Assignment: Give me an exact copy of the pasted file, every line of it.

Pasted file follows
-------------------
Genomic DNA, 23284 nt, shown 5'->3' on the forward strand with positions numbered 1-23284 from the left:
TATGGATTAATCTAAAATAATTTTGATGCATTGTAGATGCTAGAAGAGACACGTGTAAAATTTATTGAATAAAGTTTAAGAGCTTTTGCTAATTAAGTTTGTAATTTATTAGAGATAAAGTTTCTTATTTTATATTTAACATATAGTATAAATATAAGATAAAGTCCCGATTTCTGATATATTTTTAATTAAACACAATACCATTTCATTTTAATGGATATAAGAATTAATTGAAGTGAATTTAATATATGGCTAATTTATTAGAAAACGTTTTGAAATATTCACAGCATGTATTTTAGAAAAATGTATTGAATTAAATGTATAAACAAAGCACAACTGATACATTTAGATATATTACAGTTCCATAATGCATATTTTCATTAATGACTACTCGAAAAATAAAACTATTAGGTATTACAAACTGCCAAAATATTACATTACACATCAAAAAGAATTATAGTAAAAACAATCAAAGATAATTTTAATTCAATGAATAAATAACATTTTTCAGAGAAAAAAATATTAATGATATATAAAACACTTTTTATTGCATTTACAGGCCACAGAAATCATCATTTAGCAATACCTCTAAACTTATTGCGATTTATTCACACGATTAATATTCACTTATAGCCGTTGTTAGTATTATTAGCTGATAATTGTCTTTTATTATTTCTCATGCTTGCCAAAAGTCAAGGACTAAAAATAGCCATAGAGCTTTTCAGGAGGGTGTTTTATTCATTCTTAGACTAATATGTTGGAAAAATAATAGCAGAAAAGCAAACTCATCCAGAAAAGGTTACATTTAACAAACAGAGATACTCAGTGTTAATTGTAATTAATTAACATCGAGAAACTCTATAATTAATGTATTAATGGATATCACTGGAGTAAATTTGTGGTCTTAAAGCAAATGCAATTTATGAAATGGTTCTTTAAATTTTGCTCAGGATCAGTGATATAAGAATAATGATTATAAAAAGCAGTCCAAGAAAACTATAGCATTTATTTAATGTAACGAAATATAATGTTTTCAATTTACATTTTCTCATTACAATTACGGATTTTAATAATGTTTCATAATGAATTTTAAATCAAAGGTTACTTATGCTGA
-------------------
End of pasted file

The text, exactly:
Genomic DNA, 23284 nt, shown 5'->3' on the forward strand with positions numbered 1-23284 from the left:
TATGGATTAATCTAAAATAATTTTGATGCATTGTAGATGCTAGAAGAGACACGTGTAAAATTTATTGAATAAAGTTTAAGAGCTTTTGCTAATTAAGTTTGTAATTTATTAGAGATAAAGTTTCTTATTTTATATTTAACATATAGTATAAATATAAGATAAAGTCCCGATTTCTGATATATTTTTAATTAAACACAATACCATTTCATTTTAATGGATATAAGAATTAATTGAAGTGAATTTAATATATGGCTAATTTATTAGAAAACGTTTTGAAATATTCACAGCATGTATTTTAGAAAAATGTATTGAATTAAATGTATAAACAAAGCACAACTGATACATTTAGATATATTACAGTTCCATAATGCATATTTTCATTAATGACTACTCGAAAAATAAAACTATTAGGTATTACAAACTGCCAAAATATTACATTACACATCAAAAAGAATTATAGTAAAAACAATCAAAGATAATTTTAATTCAATGAATAAATAACATTTTTCAGAGAAAAAAATATTAATGATATATAAAACACTTTTTATTGCATTTACAGGCCACAGAAATCATCATTTAGCAATACCTCTAAACTTATTGCGATTTATTCACACGATTAATATTCACTTATAGCCGTTGTTAGTATTATTAGCTGATAATTGTCTTTTATTATTTCTCATGCTTGCCAAAAGTCAAGGACTAAAAATAGCCATAGAGCTTTTCAGGAGGGTGTTTTATTCATTCTTAGACTAATATGTTGGAAAAATAATAGCAGAAAAGCAAACTCATCCAGAAAAGGTTACATTTAACAAACAGAGATACTCAGTGTTAATTGTAATTAATTAACATCGAGAAACTCTATAATTAATGTATTAATGGATATCACTGGAGTAAATTTGTGGTCTTAAAGCAAATGCAATTTATGAAATGGTTCTTTAAATTTTGCTCAGGATCAGTGATATAAGAATAATGATTATAAAAAGCAGTCCAAGAAAACTATAGCATTTATTTAATGTAACGAAATATAATGTTTTCAATTTACATTTTCTCATTACAATTACGGATTTTAATAATGTTTCATAATGAATTTTAAATCAAAGGTTACTTATGCTGA